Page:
The Evolution of the Dirtbag

Dirtbag {via}: a dirty, unkempt or contemptible person

Dirtbag {via Urban Dictionary}: A person who is committed to a given (usually extreme) lifestyle to the point of abandoning employment and other societal norms in order to pursue said lifestyle.

This concept of a dirtbag has been rolling around in my head for a year or two, but I didn’t really know why. And then, it hit me while on the OmniGames trip in Park City:

Being a dirtbag has become…cool!

Naturally, I’m not talking about the old-school definition of the word and instead, am referring to the more modern, almost-revered meaning where an individual leaves society in order to pursue some outdoor love. You see, I get this idea….because I did it myself.

bike trip 3

Our home

Longtime readers likely remember this but for those of you that are new, here’s a story for you: I was once a dirtbag myself! Way back in 2005, a friend and I decided to leave our post-collegiate lives and pursue adventure, both domestically and internationally. We terminated our lease, sold every single belonging {including our cars!}, and quit our first professional jobs. We packed our belongings down into one small backpack each, hopped on our road bikes and pointed our wheels to the east.

{You can check out more stories of our cycling adventures here, here, here or here}

bike trip 4

There is nothing quite like finding a public shower in a city park!

Bike trip

We were riding through the Appalachians and the sun began to set. We quickly realized we needed to find a place to sleep….so we chose that dirt patch on the left side of the road!

We spent 4.5 months cycling around the US, only traveling where we could pedal and sleeping in my tent every single night. We didn’t stay in campgrounds and instead, crashed in various parks or abandoned areas. After all, budget was of utmost concern! We each had four outfits—a warm and cold cycling outfit and a warm and cold “real world” outfit—and that was it. Y’all, this was even before cell phones became a big deal so we barely had one of those. I would call my parents once a week at best, assuring them that their daughter was still healthy and alive, but that was about it. Twitter? Facebook? Instagram? Never heard of them! These new fangled things called blogs had just popped up on the web, so I did start one of those……and you’re looking at it, almost ten years later!

bike trip 5

The open road in Kansas

After the cycling component, we headed down to South America where we spent another year traipsing around the continent. We stayed in filthy hostels, all in order to save a buck, and crashed in our tent whenever possible. When my one pair of jeans shredded past the point of recognition, I “gifted” myself a new pair for my birthday. After all, who needed more than one single pair of pants?! And makeup? Psssh, I had worn enough of that during my dancing years. I was fresh faced and waaaaay too au natural!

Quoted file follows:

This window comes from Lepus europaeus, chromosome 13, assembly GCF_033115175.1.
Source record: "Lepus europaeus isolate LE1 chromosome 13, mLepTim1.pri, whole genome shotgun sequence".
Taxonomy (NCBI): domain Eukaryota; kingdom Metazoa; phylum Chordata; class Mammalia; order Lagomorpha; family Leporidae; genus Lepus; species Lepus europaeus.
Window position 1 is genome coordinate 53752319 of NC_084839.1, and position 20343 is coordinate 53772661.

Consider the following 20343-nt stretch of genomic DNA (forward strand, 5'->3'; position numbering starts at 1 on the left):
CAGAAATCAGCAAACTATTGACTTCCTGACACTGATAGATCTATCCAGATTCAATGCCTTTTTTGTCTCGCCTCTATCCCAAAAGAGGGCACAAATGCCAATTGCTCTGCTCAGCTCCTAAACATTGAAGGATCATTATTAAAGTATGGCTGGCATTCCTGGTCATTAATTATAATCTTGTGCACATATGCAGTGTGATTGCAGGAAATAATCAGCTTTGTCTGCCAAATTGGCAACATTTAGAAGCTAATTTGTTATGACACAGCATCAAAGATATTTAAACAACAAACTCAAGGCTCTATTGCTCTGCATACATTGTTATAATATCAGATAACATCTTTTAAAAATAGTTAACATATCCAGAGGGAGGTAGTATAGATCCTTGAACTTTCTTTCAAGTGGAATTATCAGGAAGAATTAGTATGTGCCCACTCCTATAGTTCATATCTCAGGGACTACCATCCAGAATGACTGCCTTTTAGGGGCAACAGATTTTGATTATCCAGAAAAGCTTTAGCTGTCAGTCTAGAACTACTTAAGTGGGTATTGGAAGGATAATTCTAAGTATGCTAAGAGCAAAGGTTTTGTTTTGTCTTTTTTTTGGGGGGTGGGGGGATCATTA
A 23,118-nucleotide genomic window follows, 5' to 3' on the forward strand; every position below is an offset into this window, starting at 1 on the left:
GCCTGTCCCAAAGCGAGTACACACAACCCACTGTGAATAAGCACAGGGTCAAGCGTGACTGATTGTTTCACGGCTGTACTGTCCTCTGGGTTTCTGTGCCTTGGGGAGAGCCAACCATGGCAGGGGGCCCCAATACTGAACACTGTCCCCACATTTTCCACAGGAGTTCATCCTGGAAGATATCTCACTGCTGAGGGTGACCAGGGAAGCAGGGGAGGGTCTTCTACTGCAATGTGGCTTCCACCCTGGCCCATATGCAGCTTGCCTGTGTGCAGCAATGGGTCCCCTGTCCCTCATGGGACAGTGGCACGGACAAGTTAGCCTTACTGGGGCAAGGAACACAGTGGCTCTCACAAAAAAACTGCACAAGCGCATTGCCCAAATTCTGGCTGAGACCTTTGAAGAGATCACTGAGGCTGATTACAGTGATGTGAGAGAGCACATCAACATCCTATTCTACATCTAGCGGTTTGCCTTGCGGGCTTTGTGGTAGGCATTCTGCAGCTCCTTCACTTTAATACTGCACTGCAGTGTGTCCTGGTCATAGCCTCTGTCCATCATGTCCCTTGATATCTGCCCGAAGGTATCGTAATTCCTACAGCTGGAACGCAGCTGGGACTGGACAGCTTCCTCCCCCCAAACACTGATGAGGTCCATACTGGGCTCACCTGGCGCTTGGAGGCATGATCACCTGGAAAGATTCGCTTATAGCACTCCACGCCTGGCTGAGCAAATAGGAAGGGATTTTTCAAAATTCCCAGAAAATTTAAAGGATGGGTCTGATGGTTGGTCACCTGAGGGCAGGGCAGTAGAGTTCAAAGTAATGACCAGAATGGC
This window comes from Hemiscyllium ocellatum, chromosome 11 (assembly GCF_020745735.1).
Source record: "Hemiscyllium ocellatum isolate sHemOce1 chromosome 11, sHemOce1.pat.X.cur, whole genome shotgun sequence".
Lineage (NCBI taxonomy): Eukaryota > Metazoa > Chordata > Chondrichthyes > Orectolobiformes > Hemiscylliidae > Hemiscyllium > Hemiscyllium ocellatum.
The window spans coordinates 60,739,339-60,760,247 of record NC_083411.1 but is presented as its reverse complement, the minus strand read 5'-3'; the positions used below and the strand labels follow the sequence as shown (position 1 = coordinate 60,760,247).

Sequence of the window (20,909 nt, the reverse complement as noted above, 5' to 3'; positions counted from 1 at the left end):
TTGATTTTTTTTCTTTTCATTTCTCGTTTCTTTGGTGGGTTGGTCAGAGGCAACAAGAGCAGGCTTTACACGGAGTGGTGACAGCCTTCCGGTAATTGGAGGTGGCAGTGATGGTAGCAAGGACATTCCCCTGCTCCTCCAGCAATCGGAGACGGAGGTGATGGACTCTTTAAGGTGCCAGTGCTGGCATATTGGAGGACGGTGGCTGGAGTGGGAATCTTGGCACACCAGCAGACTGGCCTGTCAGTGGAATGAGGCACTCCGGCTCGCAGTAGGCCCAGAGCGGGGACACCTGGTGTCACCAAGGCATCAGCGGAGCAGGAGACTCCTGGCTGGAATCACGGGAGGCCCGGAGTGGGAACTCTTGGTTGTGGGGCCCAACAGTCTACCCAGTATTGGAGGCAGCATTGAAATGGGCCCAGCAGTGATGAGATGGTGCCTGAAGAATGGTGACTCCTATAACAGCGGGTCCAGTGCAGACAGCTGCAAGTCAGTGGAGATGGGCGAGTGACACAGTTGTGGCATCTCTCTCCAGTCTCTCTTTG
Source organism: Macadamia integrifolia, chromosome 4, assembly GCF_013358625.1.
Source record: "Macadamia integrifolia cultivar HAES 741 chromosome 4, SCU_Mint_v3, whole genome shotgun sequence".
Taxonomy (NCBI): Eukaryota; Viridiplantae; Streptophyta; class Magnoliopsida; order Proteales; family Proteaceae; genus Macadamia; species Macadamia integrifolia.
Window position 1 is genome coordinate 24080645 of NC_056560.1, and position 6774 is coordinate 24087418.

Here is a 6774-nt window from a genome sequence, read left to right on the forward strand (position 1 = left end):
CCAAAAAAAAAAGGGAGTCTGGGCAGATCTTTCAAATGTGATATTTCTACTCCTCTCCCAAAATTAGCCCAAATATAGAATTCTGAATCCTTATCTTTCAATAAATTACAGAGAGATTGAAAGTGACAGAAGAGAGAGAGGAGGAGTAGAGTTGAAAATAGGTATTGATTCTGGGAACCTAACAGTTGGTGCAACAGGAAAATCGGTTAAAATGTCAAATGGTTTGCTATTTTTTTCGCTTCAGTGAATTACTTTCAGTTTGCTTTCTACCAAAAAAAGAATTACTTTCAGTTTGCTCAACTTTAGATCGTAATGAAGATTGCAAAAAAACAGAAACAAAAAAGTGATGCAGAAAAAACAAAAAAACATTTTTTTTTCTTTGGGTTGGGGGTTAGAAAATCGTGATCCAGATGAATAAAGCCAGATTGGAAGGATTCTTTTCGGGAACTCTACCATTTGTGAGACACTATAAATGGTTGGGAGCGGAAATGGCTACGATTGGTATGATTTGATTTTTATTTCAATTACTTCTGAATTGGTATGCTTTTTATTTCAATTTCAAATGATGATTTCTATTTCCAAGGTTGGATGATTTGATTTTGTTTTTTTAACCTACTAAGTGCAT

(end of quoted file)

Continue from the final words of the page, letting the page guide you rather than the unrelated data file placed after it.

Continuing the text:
Fast forward almost 10 years, and we arrive at the reason I’m sharing these stories. Back then, I truly felt like people thought we were crazy! I never met a single person who understood why we were living in a tent, and I can’t even count the number of people who thought we were certifiable for giving up our jobs. You see, my friend had a government job with NOAA and I worked for a successful PR company with a side job as an assistant editor for a trade magazine. For 23-year-olds, we were doing pretty well…. so we must have been insane or sick to give everything up, right?!

bike trip 2

All of our belongings….total

These days, I don’t feel like the shock and awe would be so dramatic. Off the top of my head, I have a handful of friends who are choosing to live the same way, and although none of them live in tents, they all reside in various van reincarnations. However, my favorite part nowadays is the reaction I see from people. When my friend Katie decided to travel the country in a big yellow van, seeking out all the best climbing sites, I noticed people were encouraging, if not envious. Beth, a fellow Omniten-er, resides in an RV with her husband and dog, traveling around the country, and people are fascinated with her lifestyle, and again, totally jealous. My friend Steve just embarked on a new adventure when he purchased a minivan {or house-on-wheels} so that he can travel the country, searching out the best backcountry powder for shredding. He’s currently crashing in our guest room upstairs but thus far, he is loving his adventures and looking to the upcoming weeks.